Skenes takes Round 1 in head-to-head with fellow No. 1 overall pick

Top pitching prospect retires Holliday, throws 1-2-3 inning in debut

February 29th, 2024

SARASOTA, Fla. -- A matchup of Paul Skenes and Jackson Holliday is perhaps the most exciting pitcher-batter battle this spring. The two were the first overall Draft pick the past two years and rank as the top hitting and pitching prospect on MLB Pipeline’s Top 100.

“I wasn’t going to miss it,” said Pirates right-hander Thomas Harrington, who watched from the bullpen. “His stuff is obviously electric.”

It’s a matchup of power versus power. So of course, Skenes started the at-bat Thursday with a curveball. Then came the 100 mph fastball, which Holliday rolled softly to second base for an out. Round one between the two No. 1 picks goes in favor of the pitcher.

“It’s really firm, huh?” Holliday would say afterwards about that fastball. “I mean, he’s throwing 102. It’s pretty fast.”

Skenes would go on to throw eight more pitches in his 1-2-3 first inning Thursday in the Pirates’ 9-8 loss to the Orioles at Ed Smith Stadium. Following Holliday, Adley Rutschman flew out to right and Heston Kjerstad to left. All three outs were with his fastball.

"It's a huge arm,” Orioles manager Brandon Hyde said. “Big guy. Big guy throwing hard."

But afterwards in the visitors' clubhouse, Skenes’ focus was on the whole arsenal.

“It's nice that hitters are on time for the fastball more often now,” Skenes said. “[That's] what I'm anticipating. So to be able to go out there and pitch rather than blow it by guys. Like I said, the velocity's a tool. It's not the biggest thing I want to rely on. But pitching is fun. I mean, blowing it by guys is fun. It gets old. Pitching and the art of it, I really love that."

That’s not to downplay his triple-digit heaters. Of his 10 pitches in his only frame Thursday, five were fastballs, clocking in at 100, 101, 99, 102 and 101 mph, as registered by the radar gun at Ed Smith Stadium. Since the advent of Pitch f/x in 2008, only nine starting pitchers have thrown 102 mph in a game. None of them were Pirates.

It’s eye-opening velocity, but in line with what Skenes did at Louisiana State last season during his ascension to becoming the No. 1 overall pick.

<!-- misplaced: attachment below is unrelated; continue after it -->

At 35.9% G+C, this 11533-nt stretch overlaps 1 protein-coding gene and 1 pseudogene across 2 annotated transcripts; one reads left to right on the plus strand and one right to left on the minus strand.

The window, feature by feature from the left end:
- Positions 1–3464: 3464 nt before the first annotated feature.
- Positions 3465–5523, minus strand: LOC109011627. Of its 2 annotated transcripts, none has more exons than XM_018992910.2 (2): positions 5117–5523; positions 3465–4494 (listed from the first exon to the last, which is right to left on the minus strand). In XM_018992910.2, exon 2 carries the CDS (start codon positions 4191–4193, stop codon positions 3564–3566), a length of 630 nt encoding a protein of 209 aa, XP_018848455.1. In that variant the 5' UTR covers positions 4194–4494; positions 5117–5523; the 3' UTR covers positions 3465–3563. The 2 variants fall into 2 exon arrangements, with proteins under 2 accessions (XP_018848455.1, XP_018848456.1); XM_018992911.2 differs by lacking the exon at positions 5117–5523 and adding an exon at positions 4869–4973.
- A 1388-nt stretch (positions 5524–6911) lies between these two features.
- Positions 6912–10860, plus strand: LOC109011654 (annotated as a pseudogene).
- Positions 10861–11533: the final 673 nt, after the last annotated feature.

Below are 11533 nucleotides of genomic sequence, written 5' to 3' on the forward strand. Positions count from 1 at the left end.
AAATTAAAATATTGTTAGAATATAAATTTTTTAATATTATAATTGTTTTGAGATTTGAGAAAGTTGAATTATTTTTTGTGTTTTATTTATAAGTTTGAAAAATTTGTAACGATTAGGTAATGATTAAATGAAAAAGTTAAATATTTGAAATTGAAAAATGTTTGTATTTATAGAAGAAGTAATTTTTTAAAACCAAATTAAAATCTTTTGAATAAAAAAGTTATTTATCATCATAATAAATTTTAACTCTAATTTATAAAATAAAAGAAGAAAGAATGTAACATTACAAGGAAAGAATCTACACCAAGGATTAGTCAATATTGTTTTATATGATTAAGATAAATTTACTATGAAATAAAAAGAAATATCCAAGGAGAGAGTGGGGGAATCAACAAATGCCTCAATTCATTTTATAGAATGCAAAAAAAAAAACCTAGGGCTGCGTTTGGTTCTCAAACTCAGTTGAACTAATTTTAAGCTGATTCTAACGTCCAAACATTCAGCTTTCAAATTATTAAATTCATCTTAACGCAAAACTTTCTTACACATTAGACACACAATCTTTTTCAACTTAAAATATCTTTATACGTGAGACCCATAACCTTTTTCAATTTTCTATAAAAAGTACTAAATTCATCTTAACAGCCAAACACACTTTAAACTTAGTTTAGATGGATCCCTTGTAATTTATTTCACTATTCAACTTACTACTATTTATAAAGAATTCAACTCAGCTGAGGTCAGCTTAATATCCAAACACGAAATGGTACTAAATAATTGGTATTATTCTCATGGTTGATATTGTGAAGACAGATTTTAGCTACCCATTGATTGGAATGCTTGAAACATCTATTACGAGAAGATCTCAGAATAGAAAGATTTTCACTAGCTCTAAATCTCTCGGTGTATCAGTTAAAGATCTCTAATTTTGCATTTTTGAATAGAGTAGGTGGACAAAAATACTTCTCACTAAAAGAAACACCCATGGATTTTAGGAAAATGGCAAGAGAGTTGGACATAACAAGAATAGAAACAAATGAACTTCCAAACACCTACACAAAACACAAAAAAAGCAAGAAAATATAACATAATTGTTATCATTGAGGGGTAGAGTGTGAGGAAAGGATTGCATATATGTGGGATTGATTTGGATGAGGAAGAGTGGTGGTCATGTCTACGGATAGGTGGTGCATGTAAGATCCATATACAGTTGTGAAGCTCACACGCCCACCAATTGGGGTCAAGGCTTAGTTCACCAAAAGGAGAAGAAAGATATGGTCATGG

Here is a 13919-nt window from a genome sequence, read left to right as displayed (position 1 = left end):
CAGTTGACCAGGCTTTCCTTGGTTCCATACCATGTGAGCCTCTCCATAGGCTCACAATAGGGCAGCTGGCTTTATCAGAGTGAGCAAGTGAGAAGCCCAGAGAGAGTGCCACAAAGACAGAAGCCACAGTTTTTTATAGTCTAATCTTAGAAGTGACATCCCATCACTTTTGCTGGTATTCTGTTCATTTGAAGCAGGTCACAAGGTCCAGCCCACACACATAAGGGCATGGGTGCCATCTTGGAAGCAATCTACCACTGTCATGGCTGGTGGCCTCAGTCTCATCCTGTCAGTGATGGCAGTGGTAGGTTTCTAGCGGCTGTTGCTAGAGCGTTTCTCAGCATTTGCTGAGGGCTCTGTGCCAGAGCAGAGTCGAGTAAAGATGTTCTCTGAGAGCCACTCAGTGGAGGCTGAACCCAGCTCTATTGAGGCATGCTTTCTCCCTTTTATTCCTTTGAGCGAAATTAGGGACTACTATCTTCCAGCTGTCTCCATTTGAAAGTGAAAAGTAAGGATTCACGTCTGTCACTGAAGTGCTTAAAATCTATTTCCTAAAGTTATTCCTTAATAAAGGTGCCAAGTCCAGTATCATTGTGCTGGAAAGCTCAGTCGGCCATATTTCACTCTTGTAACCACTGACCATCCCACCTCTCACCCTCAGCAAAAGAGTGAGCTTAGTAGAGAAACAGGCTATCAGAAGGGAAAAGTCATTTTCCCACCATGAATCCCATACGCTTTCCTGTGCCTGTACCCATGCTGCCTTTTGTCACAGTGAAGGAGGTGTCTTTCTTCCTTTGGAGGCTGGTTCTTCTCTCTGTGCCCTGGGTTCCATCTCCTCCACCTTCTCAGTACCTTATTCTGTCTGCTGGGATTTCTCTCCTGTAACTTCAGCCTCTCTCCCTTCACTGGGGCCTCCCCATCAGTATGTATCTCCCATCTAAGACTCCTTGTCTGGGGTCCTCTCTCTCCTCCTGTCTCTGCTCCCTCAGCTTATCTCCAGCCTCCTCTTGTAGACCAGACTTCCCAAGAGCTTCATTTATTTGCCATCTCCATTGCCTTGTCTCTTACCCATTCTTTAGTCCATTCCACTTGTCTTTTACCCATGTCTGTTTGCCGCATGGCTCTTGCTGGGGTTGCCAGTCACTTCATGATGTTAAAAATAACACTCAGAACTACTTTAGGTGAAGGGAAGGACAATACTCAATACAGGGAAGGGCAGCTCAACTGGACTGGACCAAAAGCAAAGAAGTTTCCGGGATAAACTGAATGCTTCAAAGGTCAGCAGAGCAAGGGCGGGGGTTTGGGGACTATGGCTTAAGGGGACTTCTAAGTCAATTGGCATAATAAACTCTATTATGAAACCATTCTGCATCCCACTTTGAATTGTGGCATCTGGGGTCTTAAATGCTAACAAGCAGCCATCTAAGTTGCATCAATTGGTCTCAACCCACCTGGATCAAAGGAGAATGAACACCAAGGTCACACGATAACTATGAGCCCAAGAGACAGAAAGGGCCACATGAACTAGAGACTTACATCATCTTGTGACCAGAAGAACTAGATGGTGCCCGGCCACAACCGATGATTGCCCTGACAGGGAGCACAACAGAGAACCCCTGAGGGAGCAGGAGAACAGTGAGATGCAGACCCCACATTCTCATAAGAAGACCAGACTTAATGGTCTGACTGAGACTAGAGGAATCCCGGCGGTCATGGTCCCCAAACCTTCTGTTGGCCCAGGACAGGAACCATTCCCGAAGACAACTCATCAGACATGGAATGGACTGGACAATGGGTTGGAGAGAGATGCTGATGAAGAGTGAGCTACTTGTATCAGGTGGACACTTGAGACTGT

He wants to be more than just that power fastball, though. It’s why he focused on expanding his repertoire to incorporate five pitches this winter. He showed off four Thursday: The four-seamer, slider, curveball and changeup. The one that didn’t see any game action was what Henry Davis referred to as a “splinker,” or a splitter-sinker.

“It's not just the stuff,” Davis said. “He's really pitching.”

"I mean, it's a tool,” Skenes said about his velocity. “I don't know what I was today. I didn't check once. I don't get it on the postgame report. And frankly, the moment it stops being there -- hopefully 15 years from now -- then we'll probably have to adjust the game plan a fair amount.”

Davis caught Skenes plenty this winter at Pirate City, where they started forging a working relationship this winter. When asked if it was more fun to be working together in a game compared to just the back fields, Davis cracked a giant grin and said it was “pretty fun.”

The Pirates are hoping their two No. 1 overall picks could be a pitching battery for years to come. For Skenes, it’s not just because he’s got power stuff, but because he’s learning to use a full arsenal and is learning more about what he refers to as the art of pitching.

"Of all the things about Paul that make me excited, that's probably the most as a baseball player,” Davis said. “[It’s] indicative to future success in Pittsburgh."

The question then becomes: How soon will that battery be at PNC Park? Skenes is working on a new routine for a professional starter, but he showed Thursday that he could handle some of the best young hitters in the game.

But that’s not too surprising to him.

“I felt ready for a while, to be honest just because of being a confident player and that kind of thing,” Skenes said. “I think it's crazy to go out there and not believe in yourself. That's something that I believe I've trained over a long period of time. … As they face me more, [they’re going to learn more about me] because I'm going to face those guys a lot over the years. So I'm really looking forward to that."